Only at CBU
Traditional music program draws students from around the world
What started as a few fiddle classes at Cape Breton University is now a full-blown undergraduate degree in traditional music, and it’s the only one in Canada.
The program is attracting students from around the world.
“I don’t know if there’s any better place in the world than Cape Breton to do traditional music because it is living all around us,” said Dr. Heather Sparling, associate professor of ethno-musicality at the university.
Sparling, a Toronto native and the Canada research chair in musical traditions, developed the program that launched in 2013.
It includes courses in performance, artist management, festivals and the music industry. The traditional music theory course is one Sparling is especially proud of.
“Music theory is a component that is required in most music programs, but it’s almost always going to be classical music theory,” she explained.
“Maybe you’ll get jazz music theory or pop music theory, but traditional music theory? Uhuh.”
The degree in traditional music is a bachelor of arts majoring in music, not a bachelor of music, which is performance intensive.
“Ours is more of an academic study of music. So we have performance, we have some of those pieces, but they aren’t as central and they’re not as emphasized,” Sparling said.
Traditional music covered intensively includes Celtic, Mi’kmaw and Acadian. There are also courses that broadly cover traditional music from different parts of the world.
“The program is designed for people who are really interested in a musical career, but maybe not as performers or as school teachers,” said Sparling.
“We want to make sure we’re not just attracting fiddlers and pipers. We’re really interested in students who are interested in traditional music who may not play one of those traditional instruments.”
Students have to do two co-op placements. Organizations like Celtic Colours, the Gaelic College and the Beaton Institute are a few offering them.
There is also an exchange program with four overseas post-secondary institutions: the University of Limerick in Ireland, the Royal Conservatoire of Scotland, the University of Newcastle in England and the Sabhal Mòr Ostaig on the Isle of Skye in Scotland. These exchanges are for one term or a full-year.
Robyn Ada McKay, a bagpipe and whistle player, is doing a one-term exchange from the Royal Conservatoire of Scotland. She decided to do it after coming to play Celtic Colours in 2016 with Phil Cunningham.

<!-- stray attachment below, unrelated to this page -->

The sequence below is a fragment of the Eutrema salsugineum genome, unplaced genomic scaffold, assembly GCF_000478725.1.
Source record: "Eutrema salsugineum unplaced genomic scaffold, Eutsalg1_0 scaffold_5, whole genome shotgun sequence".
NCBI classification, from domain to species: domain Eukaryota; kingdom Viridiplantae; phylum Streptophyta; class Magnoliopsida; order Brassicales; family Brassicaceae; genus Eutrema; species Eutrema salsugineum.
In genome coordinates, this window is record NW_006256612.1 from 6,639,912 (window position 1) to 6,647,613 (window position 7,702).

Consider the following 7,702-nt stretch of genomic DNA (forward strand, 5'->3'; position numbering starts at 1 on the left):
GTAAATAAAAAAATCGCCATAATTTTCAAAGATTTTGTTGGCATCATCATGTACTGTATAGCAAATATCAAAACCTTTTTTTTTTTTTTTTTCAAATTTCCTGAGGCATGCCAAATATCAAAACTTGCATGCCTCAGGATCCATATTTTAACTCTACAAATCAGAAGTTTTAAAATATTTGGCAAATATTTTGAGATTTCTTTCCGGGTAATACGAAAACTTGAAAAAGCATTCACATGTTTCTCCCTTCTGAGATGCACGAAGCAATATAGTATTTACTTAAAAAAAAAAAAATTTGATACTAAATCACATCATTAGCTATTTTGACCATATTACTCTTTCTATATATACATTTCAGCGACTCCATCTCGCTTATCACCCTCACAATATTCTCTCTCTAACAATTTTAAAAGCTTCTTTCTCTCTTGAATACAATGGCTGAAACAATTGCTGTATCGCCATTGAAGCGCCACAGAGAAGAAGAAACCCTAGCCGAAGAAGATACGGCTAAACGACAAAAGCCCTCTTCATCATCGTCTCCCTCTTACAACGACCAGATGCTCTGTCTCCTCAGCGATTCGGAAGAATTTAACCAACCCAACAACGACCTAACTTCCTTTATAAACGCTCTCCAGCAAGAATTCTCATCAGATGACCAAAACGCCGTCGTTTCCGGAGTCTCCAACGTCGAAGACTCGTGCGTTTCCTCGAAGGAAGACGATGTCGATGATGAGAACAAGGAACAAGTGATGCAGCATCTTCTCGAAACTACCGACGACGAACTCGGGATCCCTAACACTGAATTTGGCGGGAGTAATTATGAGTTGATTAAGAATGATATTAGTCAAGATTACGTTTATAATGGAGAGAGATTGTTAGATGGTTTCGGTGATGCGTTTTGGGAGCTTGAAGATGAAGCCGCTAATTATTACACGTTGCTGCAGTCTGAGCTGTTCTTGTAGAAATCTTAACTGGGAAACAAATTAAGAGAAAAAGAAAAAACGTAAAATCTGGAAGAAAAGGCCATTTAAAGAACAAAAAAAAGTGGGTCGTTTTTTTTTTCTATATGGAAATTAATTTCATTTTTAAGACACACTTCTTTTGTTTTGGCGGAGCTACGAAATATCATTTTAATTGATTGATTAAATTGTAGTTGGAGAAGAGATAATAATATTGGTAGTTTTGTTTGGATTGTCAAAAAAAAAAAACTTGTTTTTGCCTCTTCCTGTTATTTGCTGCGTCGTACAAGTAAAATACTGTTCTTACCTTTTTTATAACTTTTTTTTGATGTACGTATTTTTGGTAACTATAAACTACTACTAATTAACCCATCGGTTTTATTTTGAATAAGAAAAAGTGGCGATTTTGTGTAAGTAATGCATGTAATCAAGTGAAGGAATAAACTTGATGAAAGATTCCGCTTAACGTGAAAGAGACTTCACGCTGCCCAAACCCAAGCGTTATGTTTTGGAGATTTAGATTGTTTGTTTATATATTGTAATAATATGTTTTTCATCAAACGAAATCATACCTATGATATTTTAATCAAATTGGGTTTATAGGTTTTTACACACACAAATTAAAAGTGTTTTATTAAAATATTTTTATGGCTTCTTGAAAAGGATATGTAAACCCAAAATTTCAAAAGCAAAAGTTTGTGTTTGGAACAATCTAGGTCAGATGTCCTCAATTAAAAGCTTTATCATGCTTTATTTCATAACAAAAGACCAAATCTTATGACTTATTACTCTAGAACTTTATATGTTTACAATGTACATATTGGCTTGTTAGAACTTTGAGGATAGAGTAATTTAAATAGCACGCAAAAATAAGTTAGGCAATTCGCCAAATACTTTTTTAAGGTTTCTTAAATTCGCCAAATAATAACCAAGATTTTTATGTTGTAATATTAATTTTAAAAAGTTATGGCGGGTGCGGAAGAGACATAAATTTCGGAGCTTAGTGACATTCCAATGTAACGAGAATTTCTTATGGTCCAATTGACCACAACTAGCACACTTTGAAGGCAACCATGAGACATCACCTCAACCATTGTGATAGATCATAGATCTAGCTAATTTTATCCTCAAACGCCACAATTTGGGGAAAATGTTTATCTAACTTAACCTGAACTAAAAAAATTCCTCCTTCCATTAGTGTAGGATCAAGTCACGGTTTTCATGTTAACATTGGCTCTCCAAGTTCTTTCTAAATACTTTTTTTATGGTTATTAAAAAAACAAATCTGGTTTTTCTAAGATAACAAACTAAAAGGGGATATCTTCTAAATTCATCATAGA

“I had heard the term ‘Cape Breton style’ for many years back in Scotland but didn’t fully understand what it included and how to go about imitating the style to perform/integrate into my on performance repertoire,” said the musician who also writes music.
“I think the program is brilliant. It certainly offers a diverse range of subjects.”
Sparling thinks one of the strengths of the CBU program is the community connection. They hire local musicians to teach and students get to connect with the culture of traditional music in Cape Breton.
“We went to the Blue Mist Session in Bras d’Or and Brenda Stubbert was there. And everybody knows this tune, ‘Brenda Stubbert’s Reel,’” Sparling said.
The students gasped with excitement at seeing the fiddler, pianist, and composer live.
“The joy of coming here is that these people who are heroes and icons in the traditional music world are available and you can meet them, you can play with them and you can interact with them in the community.”
For the first time, Celtic Colours is sponsoring a $1,500 entrance scholarship to the program for the 2018-19 school year.
“Students from this program will be well positioned to work in the arts and cultural sector, supporting the work of Celtic Colours and other organizations,” said Mike MacSween, executive director, in a written statement.
For more information on the scholarship or to apply go to https://celtic-colours.com/entranceaward/.
More information on the undergraduate degree in traditional music can be found at www.cbu.ca.
Dr. Heather Sparling sits in the recording studio at Cape Breton University. It is one of the facilities students in the traditional music program get to use.
Robyn Ada McKay is studying at Cape Breton University in the traditional music program as part of an exchange program from the Royal Conservatoire of Scotland.